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Bad reviews, negative content and damaging online commentary can all dent an organisation’s reputation. The temptation to smother such stories, so that search engines don’t throw up negative reporting in connection to your business, is undeniable, understandable – and arguably underhand.
When it comes to protecting your reputation, online reputation management (ORM) is very much the black sheep on the marketplace – which isn’t to say there aren’t plenty of digital marketing companies out there willing to lend you a helping hand in trying to supress negative reviews from peppering a Google search of your services.
The process, focused around search engine optimisation, aims to overlay positive content on bad reviews. By spamming new stories and positive commentary, it displaces any negative reporting, pushing undesirable content to the bottom of the list – and ideally many web pages away from the headlines. While it doesn’t necessarily have to be this way, all too often, ORM is simply a means of papering over the cracks rather than undertaking the alternative process of honestly facing up to negative press, stripping back to the root causes, and rebuilding your reputation on solid foundations.
At its worst, ORM is pure spin: it is the backroom, shady, nefarious side of reputation and communications. Its deployment alone doesn’t address any of the issues behind the negative search results – ultimately it’s a defensive position to enable companies to keep doing the undesirable things that resulted in a stakeholder backlash, while hiding any misconduct from potential customers.
And there is always the risk of being caught out, especially when ORM activity borders on the criminal. A CBS News investigation found that online reputation management companies had faked court orders from judges in order to force Google to permanently remove negative news links from its search results. The investigation resulted in a county court investigation, and referrals to the FBI.
At its best, ORM can offer organisations a chance to cover up a one-off mistake that continues to unfairly dog them long after they have made reparation. But even in these cases, reputation intelligence is a better, stronger, more effective – and more intelligent – approach.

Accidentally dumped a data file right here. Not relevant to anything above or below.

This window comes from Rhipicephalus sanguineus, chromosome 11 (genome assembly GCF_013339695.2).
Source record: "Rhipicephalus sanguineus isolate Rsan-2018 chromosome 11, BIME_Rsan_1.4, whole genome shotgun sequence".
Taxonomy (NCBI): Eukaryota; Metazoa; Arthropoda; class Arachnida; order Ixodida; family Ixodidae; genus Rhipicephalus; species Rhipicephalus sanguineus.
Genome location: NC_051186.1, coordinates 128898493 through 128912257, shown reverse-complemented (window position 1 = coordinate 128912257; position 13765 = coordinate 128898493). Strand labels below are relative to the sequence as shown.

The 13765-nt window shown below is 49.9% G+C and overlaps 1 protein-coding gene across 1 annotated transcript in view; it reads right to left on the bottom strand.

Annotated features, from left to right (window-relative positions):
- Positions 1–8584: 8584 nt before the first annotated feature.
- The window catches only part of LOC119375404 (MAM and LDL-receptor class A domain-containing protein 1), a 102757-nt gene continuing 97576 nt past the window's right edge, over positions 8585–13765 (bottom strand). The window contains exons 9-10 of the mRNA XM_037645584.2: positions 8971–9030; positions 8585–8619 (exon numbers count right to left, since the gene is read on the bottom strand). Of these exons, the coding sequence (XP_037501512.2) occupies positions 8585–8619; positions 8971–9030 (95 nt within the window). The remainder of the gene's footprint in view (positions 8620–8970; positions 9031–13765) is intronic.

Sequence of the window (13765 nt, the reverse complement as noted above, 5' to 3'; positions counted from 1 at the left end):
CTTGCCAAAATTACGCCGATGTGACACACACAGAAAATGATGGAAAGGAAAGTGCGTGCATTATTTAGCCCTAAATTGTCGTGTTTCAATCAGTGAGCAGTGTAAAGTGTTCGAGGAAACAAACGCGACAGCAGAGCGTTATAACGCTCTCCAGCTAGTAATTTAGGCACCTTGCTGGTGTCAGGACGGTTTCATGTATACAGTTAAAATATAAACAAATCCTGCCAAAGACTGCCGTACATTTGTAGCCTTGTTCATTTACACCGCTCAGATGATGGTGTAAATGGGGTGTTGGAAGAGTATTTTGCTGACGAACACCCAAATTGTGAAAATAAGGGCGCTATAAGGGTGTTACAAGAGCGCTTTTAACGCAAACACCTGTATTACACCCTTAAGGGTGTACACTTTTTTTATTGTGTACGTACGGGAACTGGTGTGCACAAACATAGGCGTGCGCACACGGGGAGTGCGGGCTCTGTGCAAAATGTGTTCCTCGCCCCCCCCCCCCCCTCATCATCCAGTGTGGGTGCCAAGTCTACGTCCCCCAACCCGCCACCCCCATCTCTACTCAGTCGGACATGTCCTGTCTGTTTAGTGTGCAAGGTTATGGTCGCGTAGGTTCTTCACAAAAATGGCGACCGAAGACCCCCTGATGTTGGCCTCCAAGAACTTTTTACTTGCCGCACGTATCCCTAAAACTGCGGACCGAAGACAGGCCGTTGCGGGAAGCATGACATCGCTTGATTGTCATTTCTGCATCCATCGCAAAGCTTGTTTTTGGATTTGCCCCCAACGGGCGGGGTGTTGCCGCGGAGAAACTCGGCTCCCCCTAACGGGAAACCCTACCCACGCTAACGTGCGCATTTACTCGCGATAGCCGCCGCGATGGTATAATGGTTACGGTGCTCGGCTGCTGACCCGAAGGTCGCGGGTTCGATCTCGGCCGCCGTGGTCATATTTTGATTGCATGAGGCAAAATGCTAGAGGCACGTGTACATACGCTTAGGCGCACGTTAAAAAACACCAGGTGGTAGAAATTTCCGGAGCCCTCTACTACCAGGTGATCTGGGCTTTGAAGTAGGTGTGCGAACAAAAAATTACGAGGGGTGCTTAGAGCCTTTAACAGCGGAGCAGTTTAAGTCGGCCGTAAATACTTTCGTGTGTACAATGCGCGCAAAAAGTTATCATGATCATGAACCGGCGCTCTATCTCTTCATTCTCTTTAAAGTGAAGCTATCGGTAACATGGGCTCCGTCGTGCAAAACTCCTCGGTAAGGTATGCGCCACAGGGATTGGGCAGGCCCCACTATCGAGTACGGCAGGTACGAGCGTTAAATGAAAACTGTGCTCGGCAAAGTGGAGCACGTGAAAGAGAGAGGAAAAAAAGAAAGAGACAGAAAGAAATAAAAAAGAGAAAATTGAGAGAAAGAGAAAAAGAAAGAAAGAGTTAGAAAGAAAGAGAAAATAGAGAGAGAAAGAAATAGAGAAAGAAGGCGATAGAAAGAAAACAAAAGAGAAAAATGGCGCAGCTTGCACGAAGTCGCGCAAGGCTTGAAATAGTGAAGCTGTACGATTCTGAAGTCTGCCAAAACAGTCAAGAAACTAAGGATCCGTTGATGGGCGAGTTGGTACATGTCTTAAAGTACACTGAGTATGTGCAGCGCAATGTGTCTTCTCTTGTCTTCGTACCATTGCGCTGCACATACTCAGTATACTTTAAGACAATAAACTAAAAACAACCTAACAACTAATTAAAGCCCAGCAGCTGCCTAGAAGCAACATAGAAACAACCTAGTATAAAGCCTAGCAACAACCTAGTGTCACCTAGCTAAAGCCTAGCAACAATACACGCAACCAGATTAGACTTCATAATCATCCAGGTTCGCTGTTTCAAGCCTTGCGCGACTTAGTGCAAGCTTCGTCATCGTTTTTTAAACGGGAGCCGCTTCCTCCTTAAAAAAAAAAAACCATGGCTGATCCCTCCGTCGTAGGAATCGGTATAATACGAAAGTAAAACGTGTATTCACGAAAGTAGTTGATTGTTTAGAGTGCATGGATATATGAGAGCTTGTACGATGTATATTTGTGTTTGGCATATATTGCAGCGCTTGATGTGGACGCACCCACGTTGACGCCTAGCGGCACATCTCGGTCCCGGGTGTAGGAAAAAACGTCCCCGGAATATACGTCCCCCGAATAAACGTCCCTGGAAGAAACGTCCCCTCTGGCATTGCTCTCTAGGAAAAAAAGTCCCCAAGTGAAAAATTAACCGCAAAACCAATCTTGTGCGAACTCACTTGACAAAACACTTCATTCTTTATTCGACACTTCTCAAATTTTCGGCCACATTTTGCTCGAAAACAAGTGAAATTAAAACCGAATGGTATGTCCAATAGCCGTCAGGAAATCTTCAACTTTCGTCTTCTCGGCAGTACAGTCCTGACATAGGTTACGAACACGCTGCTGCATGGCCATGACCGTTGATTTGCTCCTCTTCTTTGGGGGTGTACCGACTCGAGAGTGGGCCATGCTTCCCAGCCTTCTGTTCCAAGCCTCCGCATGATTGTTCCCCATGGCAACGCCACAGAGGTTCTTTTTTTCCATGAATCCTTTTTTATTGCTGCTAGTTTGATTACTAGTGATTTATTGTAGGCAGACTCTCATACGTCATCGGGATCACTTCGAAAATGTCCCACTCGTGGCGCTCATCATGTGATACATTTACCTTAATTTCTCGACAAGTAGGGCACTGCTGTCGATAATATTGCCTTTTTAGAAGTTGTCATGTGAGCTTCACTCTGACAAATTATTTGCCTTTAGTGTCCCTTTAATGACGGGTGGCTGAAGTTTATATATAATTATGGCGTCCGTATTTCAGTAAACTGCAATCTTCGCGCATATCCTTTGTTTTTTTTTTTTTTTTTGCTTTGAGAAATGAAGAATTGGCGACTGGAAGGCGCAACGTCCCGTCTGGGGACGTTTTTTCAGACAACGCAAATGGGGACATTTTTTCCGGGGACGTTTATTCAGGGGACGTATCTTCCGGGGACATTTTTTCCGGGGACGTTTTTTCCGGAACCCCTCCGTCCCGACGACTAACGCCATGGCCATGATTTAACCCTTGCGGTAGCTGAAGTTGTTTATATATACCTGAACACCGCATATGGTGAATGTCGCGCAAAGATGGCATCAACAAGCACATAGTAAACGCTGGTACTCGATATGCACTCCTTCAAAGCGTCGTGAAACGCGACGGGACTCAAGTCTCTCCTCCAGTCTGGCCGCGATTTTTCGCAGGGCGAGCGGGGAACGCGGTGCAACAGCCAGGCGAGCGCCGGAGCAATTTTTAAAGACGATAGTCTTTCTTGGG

The roots of reputation intelligence lie in a strategic approach to restoring and maintaining reputation based on listening to stakeholders, behaving with authenticity and enacting genuine change where it’s required. These tactics are very much in opposition to the closed off, defensive efforts of ORM – which is the modern day equivalent of trying to bury the story.
Rather than attempting to sweep negative search results under the carpet, reputation intelligence takes a pre-emptive tack to divert damage before it occurs. Part of this process is confronting any ugly truths and understanding what is turning stakeholders away from the company.
It may not be enjoyable, but the start of an effective reputation intelligence journey is being clear on what kind of an organisation you want to be having and then having those tough conversations on whether you’re living up to those aspirations in your performance, behaviours and communications. As a result, rather than a thin, easily cracked veneer of respectability, you will have an authentic, solid reputation that you, and your present and future clients, investors and staff, can rely on.